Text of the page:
Ordeal Scale

Standard

 

I’ve noticed that my degree of recovery (or otherwise) can be gauged roughly according to a scale of how much of an ordeal any action or event creates.

 

For me, an ordeal is defined by any action which creates serious, abnormal and distressing symptoms or where the anticipation of any action or event creates a debilitating sense of anxiety causing physical symptoms.

 

Here’s a highly unscientific scale I’ve devised of activities which might constitute an ordeal:

 

  1. Lying flat
  2. Light, sound, touch, reading or watching tv
  3. Turning over
  4. Being downstairs
  5. Computer interaction
  6. Sitting up
  7. Standing up
  8. Brushing teeth
  9. Standing for increasing periods of time
  10. Shower
  11. Walking/pottering around the house
  12. Light domestic tasks
  13. Having visitors
  14. Making meals
  15. Walking outside for increasing distances
  16. Being driven
  17. Driving
  18. Attending medical appointments
  19. Social visits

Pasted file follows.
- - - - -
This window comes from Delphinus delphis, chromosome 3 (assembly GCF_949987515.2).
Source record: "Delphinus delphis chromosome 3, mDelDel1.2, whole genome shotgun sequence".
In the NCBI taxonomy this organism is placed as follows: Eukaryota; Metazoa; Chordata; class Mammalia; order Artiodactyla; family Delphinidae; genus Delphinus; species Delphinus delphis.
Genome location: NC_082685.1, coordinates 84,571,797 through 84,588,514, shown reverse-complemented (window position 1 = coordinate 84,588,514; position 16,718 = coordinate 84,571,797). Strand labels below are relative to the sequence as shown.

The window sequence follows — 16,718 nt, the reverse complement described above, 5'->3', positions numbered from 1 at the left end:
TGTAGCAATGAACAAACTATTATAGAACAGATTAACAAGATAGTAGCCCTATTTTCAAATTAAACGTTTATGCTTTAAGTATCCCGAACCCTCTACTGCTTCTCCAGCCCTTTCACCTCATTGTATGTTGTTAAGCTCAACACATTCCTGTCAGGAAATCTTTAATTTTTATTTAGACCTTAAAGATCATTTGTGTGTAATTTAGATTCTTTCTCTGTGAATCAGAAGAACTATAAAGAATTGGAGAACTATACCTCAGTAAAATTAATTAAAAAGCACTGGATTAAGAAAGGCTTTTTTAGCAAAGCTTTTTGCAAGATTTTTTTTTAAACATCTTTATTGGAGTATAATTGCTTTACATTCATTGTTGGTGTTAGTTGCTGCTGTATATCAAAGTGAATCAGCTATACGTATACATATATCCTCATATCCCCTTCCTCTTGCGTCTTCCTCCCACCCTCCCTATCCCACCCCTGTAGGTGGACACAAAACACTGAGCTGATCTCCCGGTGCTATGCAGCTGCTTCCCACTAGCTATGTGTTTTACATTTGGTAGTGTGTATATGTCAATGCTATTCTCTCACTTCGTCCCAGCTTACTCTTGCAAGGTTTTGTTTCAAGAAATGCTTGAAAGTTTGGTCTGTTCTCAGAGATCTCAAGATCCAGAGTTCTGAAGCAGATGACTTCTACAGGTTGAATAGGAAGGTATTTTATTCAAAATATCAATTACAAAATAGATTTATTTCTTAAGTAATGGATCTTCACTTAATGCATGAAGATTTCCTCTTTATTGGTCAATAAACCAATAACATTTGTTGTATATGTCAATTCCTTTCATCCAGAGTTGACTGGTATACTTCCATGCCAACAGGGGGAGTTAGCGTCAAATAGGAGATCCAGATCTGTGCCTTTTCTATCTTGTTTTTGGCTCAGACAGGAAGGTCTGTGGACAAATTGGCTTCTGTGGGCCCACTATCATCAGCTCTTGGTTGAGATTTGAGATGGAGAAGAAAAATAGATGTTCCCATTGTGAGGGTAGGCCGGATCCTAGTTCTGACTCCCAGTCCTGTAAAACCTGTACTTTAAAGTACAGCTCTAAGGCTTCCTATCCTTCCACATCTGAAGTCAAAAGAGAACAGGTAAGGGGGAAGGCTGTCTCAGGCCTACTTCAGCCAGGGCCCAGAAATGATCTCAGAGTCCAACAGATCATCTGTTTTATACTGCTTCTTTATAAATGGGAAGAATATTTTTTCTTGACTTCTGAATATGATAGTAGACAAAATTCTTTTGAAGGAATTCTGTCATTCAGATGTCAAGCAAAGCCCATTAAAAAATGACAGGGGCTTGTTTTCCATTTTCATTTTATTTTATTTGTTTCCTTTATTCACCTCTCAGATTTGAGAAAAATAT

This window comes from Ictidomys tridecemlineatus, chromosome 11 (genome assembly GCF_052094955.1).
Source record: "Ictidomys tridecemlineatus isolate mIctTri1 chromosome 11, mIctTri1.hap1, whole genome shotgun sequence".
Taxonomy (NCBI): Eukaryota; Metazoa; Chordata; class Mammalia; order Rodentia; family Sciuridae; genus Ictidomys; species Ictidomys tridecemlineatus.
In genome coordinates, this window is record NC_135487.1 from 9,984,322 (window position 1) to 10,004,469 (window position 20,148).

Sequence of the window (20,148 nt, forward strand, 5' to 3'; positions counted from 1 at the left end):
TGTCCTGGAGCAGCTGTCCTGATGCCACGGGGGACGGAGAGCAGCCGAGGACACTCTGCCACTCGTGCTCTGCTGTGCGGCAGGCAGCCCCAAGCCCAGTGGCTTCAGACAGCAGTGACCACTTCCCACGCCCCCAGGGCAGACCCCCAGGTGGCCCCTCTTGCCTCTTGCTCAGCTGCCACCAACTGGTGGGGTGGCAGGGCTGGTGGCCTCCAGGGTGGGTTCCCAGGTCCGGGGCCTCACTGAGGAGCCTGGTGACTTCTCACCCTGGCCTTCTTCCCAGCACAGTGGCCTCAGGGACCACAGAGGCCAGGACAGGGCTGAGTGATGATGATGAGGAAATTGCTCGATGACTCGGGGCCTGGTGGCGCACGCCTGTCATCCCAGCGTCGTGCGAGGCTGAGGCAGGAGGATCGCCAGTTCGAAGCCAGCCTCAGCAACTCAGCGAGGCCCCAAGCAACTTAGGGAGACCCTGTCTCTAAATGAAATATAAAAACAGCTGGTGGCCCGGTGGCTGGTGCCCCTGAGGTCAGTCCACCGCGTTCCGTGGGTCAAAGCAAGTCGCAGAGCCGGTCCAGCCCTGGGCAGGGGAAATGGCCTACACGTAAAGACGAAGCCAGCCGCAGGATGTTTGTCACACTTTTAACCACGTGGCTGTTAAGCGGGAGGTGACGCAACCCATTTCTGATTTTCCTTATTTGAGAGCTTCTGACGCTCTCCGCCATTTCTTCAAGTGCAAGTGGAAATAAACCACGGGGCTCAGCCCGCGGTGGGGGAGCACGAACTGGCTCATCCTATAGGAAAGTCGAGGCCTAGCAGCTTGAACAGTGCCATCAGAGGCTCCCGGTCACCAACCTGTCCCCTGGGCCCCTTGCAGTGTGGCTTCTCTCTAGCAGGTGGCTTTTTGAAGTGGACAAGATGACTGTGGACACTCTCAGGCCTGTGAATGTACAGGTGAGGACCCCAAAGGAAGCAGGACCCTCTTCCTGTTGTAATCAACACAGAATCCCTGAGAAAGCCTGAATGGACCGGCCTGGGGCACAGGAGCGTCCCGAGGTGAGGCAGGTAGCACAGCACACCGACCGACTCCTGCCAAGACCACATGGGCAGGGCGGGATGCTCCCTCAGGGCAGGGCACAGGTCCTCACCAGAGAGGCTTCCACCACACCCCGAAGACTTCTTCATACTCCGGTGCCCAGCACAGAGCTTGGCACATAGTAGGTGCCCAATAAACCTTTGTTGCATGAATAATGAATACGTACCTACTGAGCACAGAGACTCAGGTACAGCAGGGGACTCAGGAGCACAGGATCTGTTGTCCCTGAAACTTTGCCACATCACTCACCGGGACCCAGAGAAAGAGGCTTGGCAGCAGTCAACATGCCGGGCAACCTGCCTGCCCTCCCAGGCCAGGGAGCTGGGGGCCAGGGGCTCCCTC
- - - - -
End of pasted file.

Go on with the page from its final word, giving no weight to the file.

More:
20. Train journeys
  21. Shopping
  22. Attending social events
  23. Days out
  24. Holidays home and abroad
  25. Working full time
  26. Absorbing impact of emotional upset
  27. Managing infection

 

I’ve managed all of these without ordeal during the currency of this illness but since my major relapse in June 2013 I’ve managed only to get to no. 14.

 

One of the principal reasons for recording my thoughts is to try to discern some pattern, some causation that might inform my choices and actions. I confess to a devil that lives in my mind called Major Worry that the deterioration in functionality since 2013 is irreversible and that I may never again get beyond housebound.

 

I have my times of sheer despair when I find myself sliding back down this scale. Two nights ago, I sunk as far as no. 3. I console myself with the thought that my functionality is variable and what can go down can of course go up.

 

My prognosis is uncertain so it seems to me counterproductive to make an assumption that I’m doomed when the reality could quite easily be the opposite. So, perhaps foolishly, I choose to believe that I will, over time and giving myself favourable conditions, climb up that scale, inch by excruciating inch.

 

Today I’m having a visitor. I’m not anxious about it (hooray) and it remains to be seen what effect the interaction will have. Next week I have an important medical appointment which involves me being driven to Glasgow. I am anxious about this but will do it anyway because I anticipate that the long-term benefit will outweigh any potential risks.

 

I wonder just how many of us live with this sort of scale every day?

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